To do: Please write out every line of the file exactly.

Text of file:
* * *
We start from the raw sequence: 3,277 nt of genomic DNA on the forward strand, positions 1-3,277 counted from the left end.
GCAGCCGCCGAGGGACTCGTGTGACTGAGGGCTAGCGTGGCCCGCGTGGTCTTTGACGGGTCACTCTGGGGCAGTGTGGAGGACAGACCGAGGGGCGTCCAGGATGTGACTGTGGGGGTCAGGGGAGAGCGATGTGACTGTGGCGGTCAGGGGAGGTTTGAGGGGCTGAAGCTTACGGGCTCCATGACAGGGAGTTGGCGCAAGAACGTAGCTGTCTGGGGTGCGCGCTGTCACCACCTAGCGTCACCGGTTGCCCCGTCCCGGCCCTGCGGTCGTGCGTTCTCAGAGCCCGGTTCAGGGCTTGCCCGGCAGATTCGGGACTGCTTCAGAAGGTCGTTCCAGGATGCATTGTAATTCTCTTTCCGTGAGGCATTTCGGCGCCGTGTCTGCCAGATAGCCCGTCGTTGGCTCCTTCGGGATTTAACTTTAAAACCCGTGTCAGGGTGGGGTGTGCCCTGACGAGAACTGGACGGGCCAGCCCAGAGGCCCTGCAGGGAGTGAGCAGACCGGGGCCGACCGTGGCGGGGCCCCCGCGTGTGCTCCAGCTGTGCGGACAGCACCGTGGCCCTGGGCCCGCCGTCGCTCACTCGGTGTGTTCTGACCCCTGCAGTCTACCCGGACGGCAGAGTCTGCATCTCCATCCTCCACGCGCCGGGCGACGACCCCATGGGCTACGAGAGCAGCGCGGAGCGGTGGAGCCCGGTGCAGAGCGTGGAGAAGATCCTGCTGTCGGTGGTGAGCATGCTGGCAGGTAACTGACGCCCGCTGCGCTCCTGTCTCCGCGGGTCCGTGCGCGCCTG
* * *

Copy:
We start from the raw sequence: 3,277 nt of genomic DNA on the forward strand, positions 1-3,277 counted from the left end.
GCAGCCGCCGAGGGACTCGTGTGACTGAGGGCTAGCGTGGCCCGCGTGGTCTTTGACGGGTCACTCTGGGGCAGTGTGGAGGACAGACCGAGGGGCGTCCAGGATGTGACTGTGGGGGTCAGGGGAGAGCGATGTGACTGTGGCGGTCAGGGGAGGTTTGAGGGGCTGAAGCTTACGGGCTCCATGACAGGGAGTTGGCGCAAGAACGTAGCTGTCTGGGGTGCGCGCTGTCACCACCTAGCGTCACCGGTTGCCCCGTCCCGGCCCTGCGGTCGTGCGTTCTCAGAGCCCGGTTCAGGGCTTGCCCGGCAGATTCGGGACTGCTTCAGAAGGTCGTTCCAGGATGCATTGTAATTCTCTTTCCGTGAGGCATTTCGGCGCCGTGTCTGCCAGATAGCCCGTCGTTGGCTCCTTCGGGATTTAACTTTAAAACCCGTGTCAGGGTGGGGTGTGCCCTGACGAGAACTGGACGGGCCAGCCCAGAGGCCCTGCAGGGAGTGAGCAGACCGGGGCCGACCGTGGCGGGGCCCCCGCGTGTGCTCCAGCTGTGCGGACAGCACCGTGGCCCTGGGCCCGCCGTCGCTCACTCGGTGTGTTCTGACCCCTGCAGTCTACCCGGACGGCAGAGTCTGCATCTCCATCCTCCACGCGCCGGGCGACGACCCCATGGGCTACGAGAGCAGCGCGGAGCGGTGGAGCCCGGTGCAGAGCGTGGAGAAGATCCTGCTGTCGGTGGTGAGCATGCTGGCAGGTAACTGACGCCCGCTGCGCTCCTGTCTCCGCGGGTCCGTGCGCGCCTG